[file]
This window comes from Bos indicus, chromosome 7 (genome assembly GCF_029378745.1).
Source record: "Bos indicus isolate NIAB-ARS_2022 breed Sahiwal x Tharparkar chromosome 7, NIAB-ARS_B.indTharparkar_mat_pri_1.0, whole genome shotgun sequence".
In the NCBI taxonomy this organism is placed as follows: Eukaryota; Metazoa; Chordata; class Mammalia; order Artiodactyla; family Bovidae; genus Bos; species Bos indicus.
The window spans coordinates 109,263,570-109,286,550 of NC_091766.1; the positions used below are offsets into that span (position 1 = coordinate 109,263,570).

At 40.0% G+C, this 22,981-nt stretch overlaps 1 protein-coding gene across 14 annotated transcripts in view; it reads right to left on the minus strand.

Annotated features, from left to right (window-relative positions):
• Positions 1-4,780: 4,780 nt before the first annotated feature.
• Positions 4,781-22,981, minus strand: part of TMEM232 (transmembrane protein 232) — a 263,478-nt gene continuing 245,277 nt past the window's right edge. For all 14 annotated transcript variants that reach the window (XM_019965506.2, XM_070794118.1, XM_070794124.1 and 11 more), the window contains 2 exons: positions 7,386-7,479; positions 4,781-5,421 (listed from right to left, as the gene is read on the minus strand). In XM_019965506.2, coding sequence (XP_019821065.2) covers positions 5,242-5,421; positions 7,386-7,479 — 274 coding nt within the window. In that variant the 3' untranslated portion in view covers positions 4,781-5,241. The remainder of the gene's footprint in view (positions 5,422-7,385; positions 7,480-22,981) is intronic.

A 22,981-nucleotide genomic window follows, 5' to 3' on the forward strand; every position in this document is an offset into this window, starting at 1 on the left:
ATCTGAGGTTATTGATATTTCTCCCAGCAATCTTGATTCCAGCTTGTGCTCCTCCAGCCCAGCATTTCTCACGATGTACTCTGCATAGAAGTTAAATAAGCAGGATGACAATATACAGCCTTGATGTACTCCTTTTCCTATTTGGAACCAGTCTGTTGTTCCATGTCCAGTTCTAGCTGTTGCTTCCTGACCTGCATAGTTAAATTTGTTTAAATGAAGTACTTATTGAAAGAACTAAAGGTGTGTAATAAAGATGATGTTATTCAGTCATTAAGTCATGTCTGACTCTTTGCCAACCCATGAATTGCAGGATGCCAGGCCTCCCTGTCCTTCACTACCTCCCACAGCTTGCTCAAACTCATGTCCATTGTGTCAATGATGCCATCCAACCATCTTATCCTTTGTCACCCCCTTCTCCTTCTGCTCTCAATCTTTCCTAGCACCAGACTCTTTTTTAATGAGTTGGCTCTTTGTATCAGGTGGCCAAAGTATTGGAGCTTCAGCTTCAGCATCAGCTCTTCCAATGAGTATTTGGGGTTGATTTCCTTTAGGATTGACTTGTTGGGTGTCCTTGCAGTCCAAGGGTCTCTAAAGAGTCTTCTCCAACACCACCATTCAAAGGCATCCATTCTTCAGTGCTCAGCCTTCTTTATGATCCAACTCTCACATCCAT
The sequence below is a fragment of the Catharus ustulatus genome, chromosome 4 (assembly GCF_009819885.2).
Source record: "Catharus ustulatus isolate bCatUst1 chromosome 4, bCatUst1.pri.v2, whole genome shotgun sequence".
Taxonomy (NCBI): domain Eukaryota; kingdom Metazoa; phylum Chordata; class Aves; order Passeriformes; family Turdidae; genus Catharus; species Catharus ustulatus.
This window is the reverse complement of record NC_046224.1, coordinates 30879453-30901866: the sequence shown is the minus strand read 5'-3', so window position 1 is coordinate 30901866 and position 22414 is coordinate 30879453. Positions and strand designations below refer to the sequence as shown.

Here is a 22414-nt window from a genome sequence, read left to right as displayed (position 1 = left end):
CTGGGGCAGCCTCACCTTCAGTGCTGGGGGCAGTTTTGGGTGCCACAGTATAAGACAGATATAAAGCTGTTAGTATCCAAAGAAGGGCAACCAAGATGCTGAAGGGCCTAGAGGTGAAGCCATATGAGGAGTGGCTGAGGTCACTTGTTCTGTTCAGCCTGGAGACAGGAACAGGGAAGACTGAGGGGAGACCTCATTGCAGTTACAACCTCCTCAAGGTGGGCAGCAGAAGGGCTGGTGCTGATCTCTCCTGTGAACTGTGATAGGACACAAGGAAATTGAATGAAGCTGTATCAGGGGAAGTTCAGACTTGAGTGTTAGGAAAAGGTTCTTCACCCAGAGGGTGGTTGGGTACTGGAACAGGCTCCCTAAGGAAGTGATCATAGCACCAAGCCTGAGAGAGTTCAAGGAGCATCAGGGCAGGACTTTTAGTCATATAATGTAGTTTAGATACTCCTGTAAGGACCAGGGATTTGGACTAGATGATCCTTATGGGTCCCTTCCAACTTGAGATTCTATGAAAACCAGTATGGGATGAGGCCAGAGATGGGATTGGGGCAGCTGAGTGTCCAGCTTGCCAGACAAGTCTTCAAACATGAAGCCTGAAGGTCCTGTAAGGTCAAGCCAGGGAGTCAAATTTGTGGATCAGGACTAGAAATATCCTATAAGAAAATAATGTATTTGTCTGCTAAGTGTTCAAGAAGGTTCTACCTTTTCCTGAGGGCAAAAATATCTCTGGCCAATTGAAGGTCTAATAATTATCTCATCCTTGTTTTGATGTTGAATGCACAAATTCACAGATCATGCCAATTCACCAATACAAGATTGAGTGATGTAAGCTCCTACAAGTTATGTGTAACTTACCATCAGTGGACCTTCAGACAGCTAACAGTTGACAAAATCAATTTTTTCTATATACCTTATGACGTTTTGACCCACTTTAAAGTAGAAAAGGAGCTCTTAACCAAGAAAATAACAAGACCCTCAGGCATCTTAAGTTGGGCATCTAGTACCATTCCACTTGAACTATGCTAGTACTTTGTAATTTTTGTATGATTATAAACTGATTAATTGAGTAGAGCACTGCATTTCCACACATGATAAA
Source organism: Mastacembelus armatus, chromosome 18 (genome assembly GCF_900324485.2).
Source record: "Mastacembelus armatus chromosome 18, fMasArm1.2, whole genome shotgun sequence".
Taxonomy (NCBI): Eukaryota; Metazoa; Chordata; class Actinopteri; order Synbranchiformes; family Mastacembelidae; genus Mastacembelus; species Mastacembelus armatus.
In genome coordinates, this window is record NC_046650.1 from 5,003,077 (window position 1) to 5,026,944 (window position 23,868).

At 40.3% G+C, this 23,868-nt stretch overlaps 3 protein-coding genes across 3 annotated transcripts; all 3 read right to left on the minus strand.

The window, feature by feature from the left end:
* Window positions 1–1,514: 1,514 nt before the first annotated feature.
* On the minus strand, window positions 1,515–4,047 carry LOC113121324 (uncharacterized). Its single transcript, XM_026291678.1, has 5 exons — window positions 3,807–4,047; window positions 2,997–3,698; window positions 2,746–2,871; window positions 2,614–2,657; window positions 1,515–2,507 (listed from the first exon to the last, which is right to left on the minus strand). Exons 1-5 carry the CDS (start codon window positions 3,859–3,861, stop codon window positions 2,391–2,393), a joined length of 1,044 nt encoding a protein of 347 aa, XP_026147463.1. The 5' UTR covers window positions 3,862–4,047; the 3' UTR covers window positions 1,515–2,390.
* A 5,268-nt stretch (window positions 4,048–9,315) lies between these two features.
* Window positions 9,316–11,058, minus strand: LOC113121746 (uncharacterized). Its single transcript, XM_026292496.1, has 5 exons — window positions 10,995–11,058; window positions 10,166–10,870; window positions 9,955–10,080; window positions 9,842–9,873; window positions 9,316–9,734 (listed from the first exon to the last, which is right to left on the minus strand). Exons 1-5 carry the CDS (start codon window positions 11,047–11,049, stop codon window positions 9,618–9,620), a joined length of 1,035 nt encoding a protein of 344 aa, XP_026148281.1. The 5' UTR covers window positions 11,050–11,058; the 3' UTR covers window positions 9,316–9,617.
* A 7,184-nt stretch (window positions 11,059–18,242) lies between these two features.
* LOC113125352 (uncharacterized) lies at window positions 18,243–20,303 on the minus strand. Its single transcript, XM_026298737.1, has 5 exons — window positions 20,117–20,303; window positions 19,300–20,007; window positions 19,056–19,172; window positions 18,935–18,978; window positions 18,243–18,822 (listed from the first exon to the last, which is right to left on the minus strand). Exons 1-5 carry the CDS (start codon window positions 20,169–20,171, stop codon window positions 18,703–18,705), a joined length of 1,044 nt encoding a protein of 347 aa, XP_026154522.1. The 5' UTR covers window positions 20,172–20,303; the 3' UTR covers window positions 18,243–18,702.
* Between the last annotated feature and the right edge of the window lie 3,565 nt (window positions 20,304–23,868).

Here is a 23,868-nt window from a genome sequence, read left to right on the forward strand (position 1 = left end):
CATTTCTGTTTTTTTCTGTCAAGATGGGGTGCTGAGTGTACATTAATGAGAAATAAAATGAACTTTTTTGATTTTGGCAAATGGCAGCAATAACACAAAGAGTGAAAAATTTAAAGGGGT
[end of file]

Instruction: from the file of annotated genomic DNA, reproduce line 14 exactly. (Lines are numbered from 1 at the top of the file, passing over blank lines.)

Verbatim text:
This window is the reverse complement of record NC_046224.1, coordinates 30879453-30901866: the sequence shown is the minus strand read 5'-3', so window position 1 is coordinate 30901866 and position 22414 is coordinate 30879453. Positions and strand designations below refer to the sequence as shown.